Heidi Michel

Traveling has been a huge part of my being and has helped shape my view on life in many ways. One way in particular is by helping me recognize the fundamentals of life that I often take for granted, like the simple privilege to drink clean water.


Being born in America I've been raised taking a lot for granted. I especially recognized this when I went on a mission trip with my fam­ily to Mexico. The Mexican families walked about two hours one way, over "hills," which I would classify as small mountains, in order to have their children attend a Vacation Bible School we were organizing. In preparation for this mission trip I packed my grungiest clothes but people who walked two hours in the swel­tering Mexican sun daily dressed in their very best and their most special outfits.


It sounds cliche but people were living in pov­erty, suffering from illnesses caused by the pollution they lived in and yet they found joy in the tiniest little things like paper.


It is so important and necessary to break free from our comfort zones because we have so much to learn about other cultures. When we reach out to each other we often discover that we aren't as different as we perceived. There are endless opportunities for going abroad and in my own experience I have been so blessed with what I have learned and for the travel bug that keeps urging me to go and explore God's great world even more!

Annamaria Matetich

My trip to Colombia in the summer of 2008 with an Athletes In Action basketball team began for me a fulfillment of the idea that sports cross all boundaries, allowing me to connect with people from a completely different culture and hopefully to use that common ground as a platform to share the gospel. It ended up opening my heart up to love in a new way, and letting that instead be my motivation and the one thing needed to cross all cultural barriers.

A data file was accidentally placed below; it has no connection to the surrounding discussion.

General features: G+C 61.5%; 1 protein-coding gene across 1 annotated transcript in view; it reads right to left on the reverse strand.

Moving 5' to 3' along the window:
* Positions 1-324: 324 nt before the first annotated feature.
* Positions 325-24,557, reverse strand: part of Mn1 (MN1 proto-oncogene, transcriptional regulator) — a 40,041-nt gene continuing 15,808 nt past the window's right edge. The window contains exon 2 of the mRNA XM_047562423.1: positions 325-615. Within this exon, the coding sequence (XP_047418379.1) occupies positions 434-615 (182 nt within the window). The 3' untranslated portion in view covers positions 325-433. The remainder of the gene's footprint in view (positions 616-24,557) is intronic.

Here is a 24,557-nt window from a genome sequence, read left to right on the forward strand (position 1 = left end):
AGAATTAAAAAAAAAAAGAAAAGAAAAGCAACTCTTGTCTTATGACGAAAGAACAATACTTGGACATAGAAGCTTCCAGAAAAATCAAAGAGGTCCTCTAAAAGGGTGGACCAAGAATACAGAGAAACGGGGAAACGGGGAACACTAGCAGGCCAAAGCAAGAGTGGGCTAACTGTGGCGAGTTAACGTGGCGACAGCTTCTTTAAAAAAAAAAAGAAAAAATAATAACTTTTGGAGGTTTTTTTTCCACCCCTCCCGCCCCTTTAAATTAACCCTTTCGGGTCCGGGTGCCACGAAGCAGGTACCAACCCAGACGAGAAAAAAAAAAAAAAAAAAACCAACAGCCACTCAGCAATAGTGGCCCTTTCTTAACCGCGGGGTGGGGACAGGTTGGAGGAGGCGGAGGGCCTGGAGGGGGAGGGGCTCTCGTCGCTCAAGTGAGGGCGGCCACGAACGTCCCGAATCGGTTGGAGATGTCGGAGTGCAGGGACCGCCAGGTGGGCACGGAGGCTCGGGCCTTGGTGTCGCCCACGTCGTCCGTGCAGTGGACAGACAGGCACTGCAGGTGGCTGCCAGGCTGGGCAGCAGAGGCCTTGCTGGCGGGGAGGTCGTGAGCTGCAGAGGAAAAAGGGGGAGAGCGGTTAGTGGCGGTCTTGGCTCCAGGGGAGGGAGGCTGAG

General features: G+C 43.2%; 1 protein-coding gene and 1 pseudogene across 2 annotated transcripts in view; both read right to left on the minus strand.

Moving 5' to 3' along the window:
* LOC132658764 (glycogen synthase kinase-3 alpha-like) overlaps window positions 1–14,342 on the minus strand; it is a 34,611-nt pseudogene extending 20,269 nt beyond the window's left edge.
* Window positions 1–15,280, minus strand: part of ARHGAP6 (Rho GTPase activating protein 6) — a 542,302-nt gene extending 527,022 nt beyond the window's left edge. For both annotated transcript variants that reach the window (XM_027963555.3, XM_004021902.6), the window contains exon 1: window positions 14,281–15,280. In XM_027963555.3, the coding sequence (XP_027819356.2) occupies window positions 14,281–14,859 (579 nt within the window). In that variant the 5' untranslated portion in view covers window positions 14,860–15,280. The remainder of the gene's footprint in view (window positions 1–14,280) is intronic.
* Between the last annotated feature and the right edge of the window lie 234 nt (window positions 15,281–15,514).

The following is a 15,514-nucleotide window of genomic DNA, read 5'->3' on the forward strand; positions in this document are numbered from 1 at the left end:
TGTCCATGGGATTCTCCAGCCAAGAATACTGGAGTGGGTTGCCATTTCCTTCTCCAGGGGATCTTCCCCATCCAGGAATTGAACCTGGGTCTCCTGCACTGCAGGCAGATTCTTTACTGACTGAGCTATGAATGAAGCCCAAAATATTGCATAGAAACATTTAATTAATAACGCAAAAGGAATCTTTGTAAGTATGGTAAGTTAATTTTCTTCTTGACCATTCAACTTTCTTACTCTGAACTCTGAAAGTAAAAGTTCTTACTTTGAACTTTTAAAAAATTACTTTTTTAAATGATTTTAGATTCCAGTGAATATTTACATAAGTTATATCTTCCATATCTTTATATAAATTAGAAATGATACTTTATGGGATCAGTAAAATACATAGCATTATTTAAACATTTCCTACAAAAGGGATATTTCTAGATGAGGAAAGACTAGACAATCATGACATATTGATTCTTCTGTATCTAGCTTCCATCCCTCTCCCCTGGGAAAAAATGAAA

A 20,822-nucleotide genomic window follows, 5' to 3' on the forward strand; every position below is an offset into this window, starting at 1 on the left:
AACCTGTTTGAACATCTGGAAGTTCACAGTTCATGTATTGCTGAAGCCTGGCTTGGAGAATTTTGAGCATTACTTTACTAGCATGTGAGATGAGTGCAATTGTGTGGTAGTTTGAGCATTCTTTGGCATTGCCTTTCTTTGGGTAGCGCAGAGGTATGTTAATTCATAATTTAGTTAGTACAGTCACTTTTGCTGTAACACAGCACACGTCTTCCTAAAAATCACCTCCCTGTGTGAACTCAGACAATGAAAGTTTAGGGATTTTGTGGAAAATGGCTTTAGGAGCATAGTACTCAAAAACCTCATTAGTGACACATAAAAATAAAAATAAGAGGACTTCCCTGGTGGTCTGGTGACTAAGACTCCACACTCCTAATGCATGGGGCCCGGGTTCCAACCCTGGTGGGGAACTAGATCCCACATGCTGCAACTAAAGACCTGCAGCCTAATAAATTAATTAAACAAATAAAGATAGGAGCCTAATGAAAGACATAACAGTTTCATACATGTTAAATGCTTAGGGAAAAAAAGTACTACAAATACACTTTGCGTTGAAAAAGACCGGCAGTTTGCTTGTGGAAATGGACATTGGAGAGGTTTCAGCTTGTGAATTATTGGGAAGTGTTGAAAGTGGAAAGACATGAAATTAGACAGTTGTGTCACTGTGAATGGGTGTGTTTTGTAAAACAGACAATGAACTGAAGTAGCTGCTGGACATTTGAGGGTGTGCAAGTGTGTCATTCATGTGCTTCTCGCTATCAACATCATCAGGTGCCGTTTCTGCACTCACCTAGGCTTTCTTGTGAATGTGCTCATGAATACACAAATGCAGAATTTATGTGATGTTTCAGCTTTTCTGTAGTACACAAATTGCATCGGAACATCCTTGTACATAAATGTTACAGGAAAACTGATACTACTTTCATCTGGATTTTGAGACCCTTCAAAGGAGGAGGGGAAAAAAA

Athletes in Action is a global pioneer in sport ministry, existing to bring Jesus Christ and His message of victory into the hearts, homes, and com­munities of millions of people around the world. I traveled with thirteen others to four of the major cities of Colombia over a span of two weeks, playing 10 games as we went. The games served as our main outreach, sharing testimonies at halftime with the crowds, and then having time to share with the opposing teams after the game. We were blessed to have two amazing players native to Colombia on the team, who greatly helped with translating, provided a greater number of connections to build off of, and most importantly they demonstrated to us what defines Colombia. They helped us to see it as a country where community and relation­ships are of the most importance. This is some­thing that I witnessed every day, seeing people everywhere I went greeting each other with excitement, with hugs and kisses. I saw huge capacities to love, even when circumstances were not the greatest. I saw kids roaming in rags, looking for ways to have fun, smiling as they took interest in strange new-comers. We had the warmest welcoming wherever we went. Churches took us in as their own, feeding us. entertaining us, and overall just showing a deep desire to bless us, showing the utmost apprecia­tion for our presence.


I left for this journey very much hoping to find ways to use something I loved, the game of bas­ketball, to bring something to others. On the way, my heart was opened in ways that I am unable to describe on paper. God tore down major walls in my heart on that trip. and from that gushed a new outpouring of His love that could then freely flow from me. The people of Colombia showed me that what matters all stems from the relationships we have. Love, l came to see. is what first and foremost has the power to step over any boundaries that cultural differences create. It is God's amazing love that transcends all.